And, on Oct. 18, the minister illegally introduced legislation that ended any elected farmer oversight and control of the CWB. As for the minister’s creation, the Conservative Wheat Board, it is the opposite of strong and viable. The recent announcement that the new temporary board would cut its staff by more than three-quarters shows just how untrue the minister’s statements have been. No asset-less, start-up grain company is strong or viable when it has to rely 100 percent on its competitors for its day to day operations. Organizations like the Friends of the CWB, the Canadian Wheat Board Alliance, the Producer Car Shippers of Canada, the former elected directors, the National Farmers Union and others are fighting back. In 2007, the Harper government tried to illegally remove barley from the jurisdiction of the CWB. The Friends of the CWB and the CWB itself forced the issue into federal court and prevailed. A peer-reviewed analysis by U.S.based economists that had access to the CWB books showed that our court action has put an extra $428 million dollars into the pockets of western Canadian farmers since 2007. We did it then and we can do it now. Don’t settle for less. Support the Friends of the CWB and settle for more. Wells is a former farmer-elected member of the C WB board and current chair of Friends of the CWB.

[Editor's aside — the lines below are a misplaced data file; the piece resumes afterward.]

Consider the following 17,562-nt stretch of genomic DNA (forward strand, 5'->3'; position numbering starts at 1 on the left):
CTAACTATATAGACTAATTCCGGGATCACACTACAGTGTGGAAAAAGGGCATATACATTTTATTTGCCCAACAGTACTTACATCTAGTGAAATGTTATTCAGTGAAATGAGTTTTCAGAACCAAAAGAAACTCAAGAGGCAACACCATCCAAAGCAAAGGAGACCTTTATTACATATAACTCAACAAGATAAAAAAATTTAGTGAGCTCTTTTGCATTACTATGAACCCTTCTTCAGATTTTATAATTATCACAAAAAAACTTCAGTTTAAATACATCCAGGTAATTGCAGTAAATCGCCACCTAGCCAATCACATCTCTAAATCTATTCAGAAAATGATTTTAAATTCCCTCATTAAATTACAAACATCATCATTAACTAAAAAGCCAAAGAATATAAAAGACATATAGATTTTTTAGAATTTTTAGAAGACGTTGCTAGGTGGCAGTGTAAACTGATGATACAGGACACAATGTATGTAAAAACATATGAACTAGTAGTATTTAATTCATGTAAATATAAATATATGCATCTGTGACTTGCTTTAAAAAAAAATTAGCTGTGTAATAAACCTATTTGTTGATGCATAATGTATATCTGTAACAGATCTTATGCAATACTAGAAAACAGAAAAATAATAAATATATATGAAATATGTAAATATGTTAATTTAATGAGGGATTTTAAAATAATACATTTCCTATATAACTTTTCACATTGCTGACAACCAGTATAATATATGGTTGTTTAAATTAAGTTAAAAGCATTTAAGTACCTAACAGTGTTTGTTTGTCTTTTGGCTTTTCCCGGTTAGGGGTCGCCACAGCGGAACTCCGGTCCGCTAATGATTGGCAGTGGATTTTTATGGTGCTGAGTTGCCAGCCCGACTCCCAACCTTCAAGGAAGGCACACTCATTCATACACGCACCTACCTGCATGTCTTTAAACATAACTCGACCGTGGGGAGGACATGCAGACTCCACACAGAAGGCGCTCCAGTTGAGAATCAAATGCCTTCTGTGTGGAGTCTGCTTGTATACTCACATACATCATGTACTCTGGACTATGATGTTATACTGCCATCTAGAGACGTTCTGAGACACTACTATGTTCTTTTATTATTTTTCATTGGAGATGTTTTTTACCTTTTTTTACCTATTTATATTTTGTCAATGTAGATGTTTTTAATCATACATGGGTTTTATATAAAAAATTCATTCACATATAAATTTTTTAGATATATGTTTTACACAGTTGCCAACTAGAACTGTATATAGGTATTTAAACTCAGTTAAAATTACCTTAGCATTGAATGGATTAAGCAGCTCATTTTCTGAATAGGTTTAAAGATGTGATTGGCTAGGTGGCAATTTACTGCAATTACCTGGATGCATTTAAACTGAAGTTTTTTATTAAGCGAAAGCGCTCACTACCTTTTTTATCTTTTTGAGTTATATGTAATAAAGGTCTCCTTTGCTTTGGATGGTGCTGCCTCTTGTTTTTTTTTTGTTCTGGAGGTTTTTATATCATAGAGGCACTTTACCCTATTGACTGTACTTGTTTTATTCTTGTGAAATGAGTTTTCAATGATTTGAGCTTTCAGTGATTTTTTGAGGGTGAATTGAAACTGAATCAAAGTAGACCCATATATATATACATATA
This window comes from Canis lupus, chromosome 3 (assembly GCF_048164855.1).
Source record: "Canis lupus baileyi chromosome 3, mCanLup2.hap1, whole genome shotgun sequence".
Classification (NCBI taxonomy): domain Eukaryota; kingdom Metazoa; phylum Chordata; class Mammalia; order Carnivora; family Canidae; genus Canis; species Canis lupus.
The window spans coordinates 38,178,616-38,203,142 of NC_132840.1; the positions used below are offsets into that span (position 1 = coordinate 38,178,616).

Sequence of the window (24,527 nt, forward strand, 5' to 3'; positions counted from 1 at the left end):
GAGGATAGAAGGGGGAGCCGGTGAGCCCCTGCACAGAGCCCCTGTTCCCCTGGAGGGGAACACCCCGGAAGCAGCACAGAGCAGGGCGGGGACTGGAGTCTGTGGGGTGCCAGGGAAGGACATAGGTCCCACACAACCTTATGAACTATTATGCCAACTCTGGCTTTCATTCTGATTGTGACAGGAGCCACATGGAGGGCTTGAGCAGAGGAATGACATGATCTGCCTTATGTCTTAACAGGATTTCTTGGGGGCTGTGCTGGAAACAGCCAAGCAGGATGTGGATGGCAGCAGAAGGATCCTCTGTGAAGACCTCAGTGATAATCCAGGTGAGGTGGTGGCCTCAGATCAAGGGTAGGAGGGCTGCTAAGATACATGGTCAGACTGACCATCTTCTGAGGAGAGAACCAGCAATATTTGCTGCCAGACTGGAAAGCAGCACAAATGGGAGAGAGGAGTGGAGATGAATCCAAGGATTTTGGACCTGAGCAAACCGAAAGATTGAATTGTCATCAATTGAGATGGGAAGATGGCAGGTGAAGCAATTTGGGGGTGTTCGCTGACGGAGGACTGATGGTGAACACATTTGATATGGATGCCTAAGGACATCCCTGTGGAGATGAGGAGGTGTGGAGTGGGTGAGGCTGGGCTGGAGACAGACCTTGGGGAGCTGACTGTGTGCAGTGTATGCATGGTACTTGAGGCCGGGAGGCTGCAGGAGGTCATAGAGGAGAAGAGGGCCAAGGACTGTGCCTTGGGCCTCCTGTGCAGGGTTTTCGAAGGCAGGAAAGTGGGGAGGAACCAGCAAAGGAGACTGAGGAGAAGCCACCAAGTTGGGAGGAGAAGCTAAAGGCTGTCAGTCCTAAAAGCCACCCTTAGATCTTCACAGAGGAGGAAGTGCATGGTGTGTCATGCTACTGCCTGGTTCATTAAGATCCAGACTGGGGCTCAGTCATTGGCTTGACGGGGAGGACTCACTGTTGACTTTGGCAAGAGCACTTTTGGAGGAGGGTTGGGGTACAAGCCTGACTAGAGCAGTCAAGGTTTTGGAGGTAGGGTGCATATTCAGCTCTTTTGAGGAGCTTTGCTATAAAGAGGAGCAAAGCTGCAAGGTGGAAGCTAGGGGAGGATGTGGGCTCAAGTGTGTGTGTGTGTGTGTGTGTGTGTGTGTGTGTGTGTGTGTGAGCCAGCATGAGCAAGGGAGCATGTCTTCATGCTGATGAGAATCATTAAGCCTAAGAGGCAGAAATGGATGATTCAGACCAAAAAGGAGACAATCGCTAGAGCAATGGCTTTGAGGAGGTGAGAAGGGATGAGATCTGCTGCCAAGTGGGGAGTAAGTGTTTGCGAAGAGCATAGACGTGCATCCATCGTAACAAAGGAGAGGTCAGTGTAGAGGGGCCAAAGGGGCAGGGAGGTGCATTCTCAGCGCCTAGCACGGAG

MARKET, PRICE VOLATILITY | INFORMATION IMPORTANT
Plan ahead, stay informed to reduce risks HURSH ON AG
t’s a volatile and unpredictable world. For agriculture, that means there’s big money to be made or lost. In recent years, grain prices have shown the ability to rise rapidly and fall back even faster, but the input side of the business is also volatile. Just look at fertilizer prices. Urea, 46-0-0, has increased by roughly $300 a tonne in the past couple months. If you waited until just before seeding to buy, you’re faced with a price tag in the $900 a tonne range. Failing to buy early has been a costly mistake this year. On some large operations, the price difference adds up to more than $100,000. The